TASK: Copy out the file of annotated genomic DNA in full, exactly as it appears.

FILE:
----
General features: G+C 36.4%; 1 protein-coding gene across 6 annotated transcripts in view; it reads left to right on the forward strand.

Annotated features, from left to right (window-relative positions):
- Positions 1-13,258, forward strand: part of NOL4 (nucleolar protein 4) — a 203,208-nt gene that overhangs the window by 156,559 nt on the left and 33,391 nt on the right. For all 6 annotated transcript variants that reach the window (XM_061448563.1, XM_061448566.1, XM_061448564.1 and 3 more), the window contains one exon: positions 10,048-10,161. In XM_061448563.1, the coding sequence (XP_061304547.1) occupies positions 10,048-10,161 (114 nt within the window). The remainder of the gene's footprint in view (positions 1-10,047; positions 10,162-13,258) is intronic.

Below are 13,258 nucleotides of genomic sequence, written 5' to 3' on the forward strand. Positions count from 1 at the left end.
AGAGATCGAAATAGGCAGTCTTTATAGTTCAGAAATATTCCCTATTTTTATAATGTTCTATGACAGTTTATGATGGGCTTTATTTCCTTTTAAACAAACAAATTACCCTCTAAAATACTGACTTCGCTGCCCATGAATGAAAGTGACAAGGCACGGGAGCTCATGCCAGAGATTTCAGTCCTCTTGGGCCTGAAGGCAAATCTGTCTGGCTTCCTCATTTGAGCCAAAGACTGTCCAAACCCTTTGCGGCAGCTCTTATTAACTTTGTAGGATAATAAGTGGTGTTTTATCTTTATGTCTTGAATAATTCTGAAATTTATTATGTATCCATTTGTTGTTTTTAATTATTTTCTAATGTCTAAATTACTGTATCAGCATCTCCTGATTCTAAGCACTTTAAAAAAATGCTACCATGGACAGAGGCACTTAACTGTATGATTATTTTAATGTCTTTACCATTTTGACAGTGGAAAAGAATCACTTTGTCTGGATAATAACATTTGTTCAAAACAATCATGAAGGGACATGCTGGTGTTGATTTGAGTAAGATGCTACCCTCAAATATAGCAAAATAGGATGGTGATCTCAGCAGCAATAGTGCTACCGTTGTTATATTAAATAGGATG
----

General features: G+C 36.4%; 1 protein-coding gene across 6 annotated transcripts in view; it reads left to right on the forward strand.

Annotated features, from left to right (window-relative positions):
- Positions 1-13,258, forward strand: part of NOL4 (nucleolar protein 4) — a 203,208-nt gene that overhangs the window by 156,559 nt on the left and 33,391 nt on the right. For all 6 annotated transcript variants that reach the window (XM_061448563.1, XM_061448566.1, XM_061448564.1 and 3 more), the window contains one exon: positions 10,048-10,161. In XM_061448563.1, the coding sequence (XP_061304547.1) occupies positions 10,048-10,161 (114 nt within the window). The remainder of the gene's footprint in view (positions 1-10,047; positions 10,162-13,258) is intronic.

Below are 13,258 nucleotides of genomic sequence, written 5' to 3' on the forward strand. Positions count from 1 at the left end.
AGAGATCGAAATAGGCAGTCTTTATAGTTCAGAAATATTCCCTATTTTTATAATGTTCTATGACAGTTTATGATGGGCTTTATTTCCTTTTAAACAAACAAATTACCCTCTAAAATACTGACTTCGCTGCCCATGAATGAAAGTGACAAGGCACGGGAGCTCATGCCAGAGATTTCAGTCCTCTTGGGCCTGAAGGCAAATCTGTCTGGCTTCCTCATTTGAGCCAAAGACTGTCCAAACCCTTTGCGGCAGCTCTTATTAACTTTGTAGGATAATAAGTGGTGTTTTATCTTTATGTCTTGAATAATTCTGAAATTTATTATGTATCCATTTGTTGTTTTTAATTATTTTCTAATGTCTAAATTACTGTATCAGCATCTCCTGATTCTAAGCACTTTAAAAAAATGCTACCATGGACAGAGGCACTTAACTGTATGATTATTTTAATGTCTTTACCATTTTGACAGTGGAAAAGAATCACTTTGTCTGGATAATAACATTTGTTCAAAACAATCATGAAGGGACATGCTGGTGTTGATTTGAGTAAGATGCTACCCTCAAATATAGCAAAATAGGATGGTGATCTCAGCAGCAATAGTGCTACCGTTGTTATATTAAATAGGATG